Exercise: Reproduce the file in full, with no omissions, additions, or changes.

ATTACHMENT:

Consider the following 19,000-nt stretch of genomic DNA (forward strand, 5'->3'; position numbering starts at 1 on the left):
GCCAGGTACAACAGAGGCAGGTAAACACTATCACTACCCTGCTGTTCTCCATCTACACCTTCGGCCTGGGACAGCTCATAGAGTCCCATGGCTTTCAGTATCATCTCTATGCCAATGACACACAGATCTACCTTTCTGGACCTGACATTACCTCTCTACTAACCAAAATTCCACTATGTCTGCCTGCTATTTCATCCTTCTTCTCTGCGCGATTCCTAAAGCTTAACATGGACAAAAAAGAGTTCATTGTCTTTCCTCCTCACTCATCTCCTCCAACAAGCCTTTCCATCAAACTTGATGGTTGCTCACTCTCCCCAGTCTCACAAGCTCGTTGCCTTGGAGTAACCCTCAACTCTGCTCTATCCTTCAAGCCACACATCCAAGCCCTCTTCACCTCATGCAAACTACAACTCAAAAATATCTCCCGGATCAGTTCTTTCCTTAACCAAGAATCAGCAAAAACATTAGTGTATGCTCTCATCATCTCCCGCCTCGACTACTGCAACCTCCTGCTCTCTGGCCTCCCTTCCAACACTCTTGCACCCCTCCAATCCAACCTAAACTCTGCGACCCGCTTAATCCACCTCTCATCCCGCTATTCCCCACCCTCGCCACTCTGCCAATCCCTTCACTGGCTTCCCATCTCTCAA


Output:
Consider the following 19,000-nt stretch of genomic DNA (forward strand, 5'->3'; position numbering starts at 1 on the left):
GCCAGGTACAACAGAGGCAGGTAAACACTATCACTACCCTGCTGTTCTCCATCTACACCTTCGGCCTGGGACAGCTCATAGAGTCCCATGGCTTTCAGTATCATCTCTATGCCAATGACACACAGATCTACCTTTCTGGACCTGACATTACCTCTCTACTAACCAAAATTCCACTATGTCTGCCTGCTATTTCATCCTTCTTCTCTGCGCGATTCCTAAAGCTTAACATGGACAAAAAAGAGTTCATTGTCTTTCCTCCTCACTCATCTCCTCCAACAAGCCTTTCCATCAAACTTGATGGTTGCTCACTCTCCCCAGTCTCACAAGCTCGTTGCCTTGGAGTAACCCTCAACTCTGCTCTATCCTTCAAGCCACACATCCAAGCCCTCTTCACCTCATGCAAACTACAACTCAAAAATATCTCCCGGATCAGTTCTTTCCTTAACCAAGAATCAGCAAAAACATTAGTGTATGCTCTCATCATCTCCCGCCTCGACTACTGCAACCTCCTGCTCTCTGGCCTCCCTTCCAACACTCTTGCACCCCTCCAATCCAACCTAAACTCTGCGACCCGCTTAATCCACCTCTCATCCCGCTATTCCCCACCCTCGCCACTCTGCCAATCCCTTCACTGGCTTCCCATCTCTCAA